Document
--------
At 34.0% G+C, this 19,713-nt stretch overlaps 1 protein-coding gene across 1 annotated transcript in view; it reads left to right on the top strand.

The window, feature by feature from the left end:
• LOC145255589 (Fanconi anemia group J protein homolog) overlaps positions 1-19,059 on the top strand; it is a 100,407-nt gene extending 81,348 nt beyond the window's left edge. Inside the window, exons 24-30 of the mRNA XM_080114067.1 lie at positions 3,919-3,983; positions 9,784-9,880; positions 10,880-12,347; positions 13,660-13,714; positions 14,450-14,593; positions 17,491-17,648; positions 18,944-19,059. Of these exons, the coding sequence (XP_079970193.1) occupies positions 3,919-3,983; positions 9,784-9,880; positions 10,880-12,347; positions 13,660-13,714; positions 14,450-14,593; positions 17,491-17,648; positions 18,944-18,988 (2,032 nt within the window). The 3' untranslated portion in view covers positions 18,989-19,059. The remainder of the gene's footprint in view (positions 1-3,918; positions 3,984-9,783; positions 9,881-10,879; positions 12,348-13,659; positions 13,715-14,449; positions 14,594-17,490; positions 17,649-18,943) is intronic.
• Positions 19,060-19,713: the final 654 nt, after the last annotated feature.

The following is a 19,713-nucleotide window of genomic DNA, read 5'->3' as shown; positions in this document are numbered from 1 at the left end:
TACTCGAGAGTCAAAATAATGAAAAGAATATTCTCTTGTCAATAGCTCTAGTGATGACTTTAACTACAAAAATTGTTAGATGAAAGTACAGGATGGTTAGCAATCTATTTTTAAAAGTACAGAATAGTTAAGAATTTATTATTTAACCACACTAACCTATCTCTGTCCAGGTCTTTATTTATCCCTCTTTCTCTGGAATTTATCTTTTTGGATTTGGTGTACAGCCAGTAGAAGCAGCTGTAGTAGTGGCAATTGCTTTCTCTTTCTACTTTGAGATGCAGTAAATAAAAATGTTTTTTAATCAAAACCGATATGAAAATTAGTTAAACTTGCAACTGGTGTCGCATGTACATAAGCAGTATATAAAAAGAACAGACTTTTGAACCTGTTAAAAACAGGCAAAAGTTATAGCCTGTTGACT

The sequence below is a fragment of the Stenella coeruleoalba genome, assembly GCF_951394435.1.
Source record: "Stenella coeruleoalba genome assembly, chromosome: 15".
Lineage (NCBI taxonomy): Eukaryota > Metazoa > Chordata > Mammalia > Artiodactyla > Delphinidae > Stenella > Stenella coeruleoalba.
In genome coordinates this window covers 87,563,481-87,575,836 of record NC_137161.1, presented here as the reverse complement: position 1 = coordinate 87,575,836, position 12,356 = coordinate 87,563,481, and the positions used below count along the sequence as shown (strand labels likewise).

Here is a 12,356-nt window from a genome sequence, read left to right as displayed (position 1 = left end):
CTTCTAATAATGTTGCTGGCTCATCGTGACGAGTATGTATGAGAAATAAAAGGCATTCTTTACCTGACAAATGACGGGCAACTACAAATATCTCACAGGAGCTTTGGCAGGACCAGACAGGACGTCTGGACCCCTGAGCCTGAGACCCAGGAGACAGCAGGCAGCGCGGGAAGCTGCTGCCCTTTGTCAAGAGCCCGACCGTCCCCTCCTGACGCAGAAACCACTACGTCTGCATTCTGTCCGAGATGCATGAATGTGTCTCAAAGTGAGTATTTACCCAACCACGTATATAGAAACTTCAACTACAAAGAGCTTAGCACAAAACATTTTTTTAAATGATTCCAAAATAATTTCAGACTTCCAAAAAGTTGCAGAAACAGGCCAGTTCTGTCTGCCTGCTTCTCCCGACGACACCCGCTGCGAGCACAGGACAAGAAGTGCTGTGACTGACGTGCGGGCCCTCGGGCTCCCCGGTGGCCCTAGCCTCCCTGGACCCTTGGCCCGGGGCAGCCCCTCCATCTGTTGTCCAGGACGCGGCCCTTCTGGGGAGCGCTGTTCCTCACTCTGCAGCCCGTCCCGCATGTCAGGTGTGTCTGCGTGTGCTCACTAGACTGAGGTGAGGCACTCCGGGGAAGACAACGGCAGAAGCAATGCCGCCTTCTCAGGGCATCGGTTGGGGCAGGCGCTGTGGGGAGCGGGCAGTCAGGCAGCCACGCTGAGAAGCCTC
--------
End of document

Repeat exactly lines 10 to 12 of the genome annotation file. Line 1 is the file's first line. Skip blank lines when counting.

In genome coordinates this window covers 87,563,481-87,575,836 of record NC_137161.1, presented here as the reverse complement: position 1 = coordinate 87,575,836, position 12,356 = coordinate 87,563,481, and the positions used below count along the sequence as shown (strand labels likewise).

Here is a 12,356-nt window from a genome sequence, read left to right as displayed (position 1 = left end):
CTTCTAATAATGTTGCTGGCTCATCGTGACGAGTATGTATGAGAAATAAAAGGCATTCTTTACCTGACAAATGACGGGCAACTACAAATATCTCACAGGAGCTTTGGCAGGACCAGACAGGACGTCTGGACCCCTGAGCCTGAGACCCAGGAGACAGCAGGCAGCGCGGGAAGCTGCTGCCCTTTGTCAAGAGCCCGACCGTCCCCTCCTGACGCAGAAACCACTACGTCTGCATTCTGTCCGAGATGCATGAATGTGTCTCAAAGTGAGTATTTACCCAACCACGTATATAGAAACTTCAACTACAAAGAGCTTAGCACAAAACATTTTTTTAAATGATTCCAAAATAATTTCAGACTTCCAAAAAGTTGCAGAAACAGGCCAGTTCTGTCTGCCTGCTTCTCCCGACGACACCCGCTGCGAGCACAGGACAAGAAGTGCTGTGACTGACGTGCGGGCCCTCGGGCTCCCCGGTGGCCCTAGCCTCCCTGGACCCTTGGCCCGGGGCAGCCCCTCCATCTGTTGTCCAGGACGCGGCCCTTCTGGGGAGCGCTGTTCCTCACTCTGCAGCCCGTCCCGCATGTCAGGTGTGTCTGCGTGTGCTCACTAGACTGAGGTGAGGCACTCCGGGGAAGACAACGGCAGAAGCAATGCCGCCTTCTCAGGGCATCGGTTGGGGCAGGCGCTGTGGGGAGCGGGCAGTCAGGCAGCCACGCTGAGAAGCCTC